Behind each Fort Worth police officer is thousands of dollars in technology.

Tasers, body cameras and other equipment have been provided to the department by Axon Enterprise, formerly known as Taser, since 2004. Now, department leaders are pushing City Council members to consider a $71.8 million deal to secure the technology for the next 12 years.

“Coming into this, I spoke with some other chiefs, specifically the chief of Fresno, chief of Oklahoma City and the chief in Austin who have similar contracts with Axon,” Chief Neil Noakes said in a presentation to the council. “I heard nothing but glowing reviews.”

Axon has two active contracts with the department, one of which totals $1.33 million from 2021 to the end of 2025. The other, which expires in September, cost the city $7.4 million over four years. 

“We have one of our major Axon contracts expiring this year, and we’re trying to wrap all of our contracts into one large contract to cover all the different products we utilize,” Lt. Vincent Brown said. 

The products the department uses include tasers, holsters, batteries, training materials, body cameras and vehicle cameras. The Fort Worth Police Department hopes the larger contract will keep prices below market value as costs for the products continue to rise.

“We’ve had this long-term contract that’s getting ready to expire since 2016,” Brown said. “So we’ve been locked into 2016 prices, which are very good prices, but those aren’t available anymore. And so if we can get into a long-term contract with them, and that will lock in 2021 pricing, it is not as good as 2016, but it’s going to be a lot better than 2028.”

Axon is designated as the sole source of the technology in its contracts with the city. For sole source contracts to be approved, the city and the company must both provide proof that there are no other options available on the market and that the price included in the contract is fair market value.

Nationally, the company provides the majority of police body cameras. In the wake of George Floyd’s murder by four fired Minneapolis police officers, video of which was captured on the company’s body cameras, Axon has created what it calls “priority-ranked video audit” software to flag potential abuses of power by officers.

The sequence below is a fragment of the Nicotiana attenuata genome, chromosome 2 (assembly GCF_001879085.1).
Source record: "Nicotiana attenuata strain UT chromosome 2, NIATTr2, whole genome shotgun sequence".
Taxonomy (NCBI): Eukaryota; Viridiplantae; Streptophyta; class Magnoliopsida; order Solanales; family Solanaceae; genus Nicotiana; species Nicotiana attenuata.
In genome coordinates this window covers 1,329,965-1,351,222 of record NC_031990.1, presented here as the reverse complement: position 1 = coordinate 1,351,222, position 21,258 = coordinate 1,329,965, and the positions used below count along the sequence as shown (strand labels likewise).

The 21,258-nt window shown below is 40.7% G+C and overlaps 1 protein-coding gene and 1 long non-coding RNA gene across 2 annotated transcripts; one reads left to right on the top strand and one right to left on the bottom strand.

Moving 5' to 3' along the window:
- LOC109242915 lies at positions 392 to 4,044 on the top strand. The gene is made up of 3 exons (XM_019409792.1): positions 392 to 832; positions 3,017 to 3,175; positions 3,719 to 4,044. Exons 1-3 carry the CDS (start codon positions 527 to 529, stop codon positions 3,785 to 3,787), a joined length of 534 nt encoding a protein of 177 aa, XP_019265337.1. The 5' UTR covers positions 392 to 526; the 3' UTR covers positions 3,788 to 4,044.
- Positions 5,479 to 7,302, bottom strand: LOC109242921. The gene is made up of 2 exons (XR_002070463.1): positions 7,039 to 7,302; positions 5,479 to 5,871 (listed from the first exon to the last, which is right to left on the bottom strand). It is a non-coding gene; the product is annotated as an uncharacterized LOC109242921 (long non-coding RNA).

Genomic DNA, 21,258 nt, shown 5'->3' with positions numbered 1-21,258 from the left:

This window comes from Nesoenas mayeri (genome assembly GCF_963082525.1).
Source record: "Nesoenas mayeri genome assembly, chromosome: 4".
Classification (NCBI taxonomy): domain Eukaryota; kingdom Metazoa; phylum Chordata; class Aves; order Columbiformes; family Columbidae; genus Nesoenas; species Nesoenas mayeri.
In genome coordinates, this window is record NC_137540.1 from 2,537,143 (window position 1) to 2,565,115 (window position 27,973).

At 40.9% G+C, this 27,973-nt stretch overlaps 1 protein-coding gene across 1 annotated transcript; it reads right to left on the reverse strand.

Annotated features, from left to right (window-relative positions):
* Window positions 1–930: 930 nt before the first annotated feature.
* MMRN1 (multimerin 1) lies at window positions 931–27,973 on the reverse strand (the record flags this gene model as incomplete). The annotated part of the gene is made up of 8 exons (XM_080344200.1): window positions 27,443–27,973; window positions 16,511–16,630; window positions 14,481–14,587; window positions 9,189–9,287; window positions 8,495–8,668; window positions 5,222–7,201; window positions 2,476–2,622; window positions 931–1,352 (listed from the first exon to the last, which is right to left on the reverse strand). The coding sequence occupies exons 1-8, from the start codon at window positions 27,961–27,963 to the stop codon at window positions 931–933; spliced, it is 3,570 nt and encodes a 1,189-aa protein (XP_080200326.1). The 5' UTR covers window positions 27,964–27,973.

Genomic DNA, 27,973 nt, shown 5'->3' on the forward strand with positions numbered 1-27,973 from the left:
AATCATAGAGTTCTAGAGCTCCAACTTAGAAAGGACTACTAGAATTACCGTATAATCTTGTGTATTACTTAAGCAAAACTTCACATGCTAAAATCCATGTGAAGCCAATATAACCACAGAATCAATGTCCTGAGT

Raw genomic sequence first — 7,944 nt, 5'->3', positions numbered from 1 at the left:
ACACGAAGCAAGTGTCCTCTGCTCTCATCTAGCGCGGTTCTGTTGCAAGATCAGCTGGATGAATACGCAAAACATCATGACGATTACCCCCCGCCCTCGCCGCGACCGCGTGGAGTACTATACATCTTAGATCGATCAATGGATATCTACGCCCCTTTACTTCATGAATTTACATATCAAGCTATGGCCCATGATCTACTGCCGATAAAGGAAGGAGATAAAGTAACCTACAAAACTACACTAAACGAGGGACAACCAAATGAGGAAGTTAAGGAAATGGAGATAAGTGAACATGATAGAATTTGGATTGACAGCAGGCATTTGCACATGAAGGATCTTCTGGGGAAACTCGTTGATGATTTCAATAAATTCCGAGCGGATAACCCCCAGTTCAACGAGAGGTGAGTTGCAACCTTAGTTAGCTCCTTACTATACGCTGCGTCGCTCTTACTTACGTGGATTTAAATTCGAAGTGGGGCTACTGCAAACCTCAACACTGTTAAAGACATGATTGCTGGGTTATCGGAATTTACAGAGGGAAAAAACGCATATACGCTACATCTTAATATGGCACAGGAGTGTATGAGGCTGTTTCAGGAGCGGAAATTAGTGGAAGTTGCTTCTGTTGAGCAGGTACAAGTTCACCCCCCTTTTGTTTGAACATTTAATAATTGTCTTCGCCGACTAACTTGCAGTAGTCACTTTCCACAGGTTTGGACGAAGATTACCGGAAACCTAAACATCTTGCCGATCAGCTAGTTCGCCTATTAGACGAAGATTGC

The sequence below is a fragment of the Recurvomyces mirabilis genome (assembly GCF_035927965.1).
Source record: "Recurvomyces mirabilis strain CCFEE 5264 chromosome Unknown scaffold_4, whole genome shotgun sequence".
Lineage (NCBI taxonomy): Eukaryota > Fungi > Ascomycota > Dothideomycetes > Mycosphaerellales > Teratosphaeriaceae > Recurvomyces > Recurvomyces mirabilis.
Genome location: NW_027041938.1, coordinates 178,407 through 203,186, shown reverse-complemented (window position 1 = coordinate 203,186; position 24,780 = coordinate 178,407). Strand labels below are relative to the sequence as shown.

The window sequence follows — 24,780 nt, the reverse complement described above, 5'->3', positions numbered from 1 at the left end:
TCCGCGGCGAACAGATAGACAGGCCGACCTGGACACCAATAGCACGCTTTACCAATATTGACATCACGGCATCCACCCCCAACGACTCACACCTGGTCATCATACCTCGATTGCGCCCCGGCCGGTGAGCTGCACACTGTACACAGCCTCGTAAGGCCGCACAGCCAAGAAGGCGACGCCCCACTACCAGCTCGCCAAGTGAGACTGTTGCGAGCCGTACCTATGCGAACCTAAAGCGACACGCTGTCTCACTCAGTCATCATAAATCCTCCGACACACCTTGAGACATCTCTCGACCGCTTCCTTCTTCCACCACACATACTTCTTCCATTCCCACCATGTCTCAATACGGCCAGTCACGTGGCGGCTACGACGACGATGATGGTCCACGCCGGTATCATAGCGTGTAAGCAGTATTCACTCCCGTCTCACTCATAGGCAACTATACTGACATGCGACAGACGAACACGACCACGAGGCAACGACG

Following the fatal shooting of Atatiana Jefferson by former Fort Worth police officer Aaron Dean in 2019, the department released Axon body camera footage, which showed Dean did not identify himself as a police officer before firing. If approved, the new contract with Axon would include the new video audit software, potentially cutting down on the time required to review footage.

Interim city attorney Laetitia Coleman Brown told council members the city can face lawsuits because of an officers’ failure to turn on their body camera, and the new technology offered by Axon would ensure body cameras turn on automatically. 

“I really think where you’re going with this does show that the police department, you’re really trying to meet the needs and the concerns and the anxiety of the public,” District 5 council member Gyna Bivens said.

With the new technology available to the department, Vincent Brown said, they anticipate creating new policies around its use. Department leaders have been in communication with the Office of the Police Oversight Monitor in an effort to remain transparent about what the new contract would mean for policing in the city. 

“As new technology comes online, we want to make sure there’s no chance for abuse or violation of civil rights,” he said. “We’re in the process of working with the (Office of Police Oversight Monitor) to ensure there’s a timeline that those policies are reviewed to make sure that they contain these new guidelines.”

The department said it will present the council with more information on the policies it is working to develop before council members vote on the contract proposal next week. Kim Neal, director of the Office of Police Oversight Monitor, said that the department does not currently have policies on the use of license plate readers and that developing such a policy is essential. 

The department acknowledged there may be concerns about some of the new technology, like an increased drone presence and the use of license plate readers. Although the concerns are understandable, Brown said, state law already strictly limits how drones can be used. 

Neal said while the technology presents an opportunity for increased transparency and accountability, it is not a panacea. Community engagement will be essential to helping residents understand the impacts of the new technology.

“It doesn’t replace community policing,” she said. 

Emily Wolf is a government accountability reporter for the Fort Worth Report. Contact her at emily.wolf@fortworthreport.org or via TwitterAt the Fort Worth Report, news decisions are made independently of our board members and financial supporters. Read more about our editorial independence policy here.

Creative Commons License

Republish our articles for free, online or in print, under a Creative Commons license.

Emily Wolf

Emily Wolf is a local government accountability reporter for the Fort Worth Report. She grew up in Round Rock, Texas, and graduated from the University of Missouri-Columbia with a degree in investigative...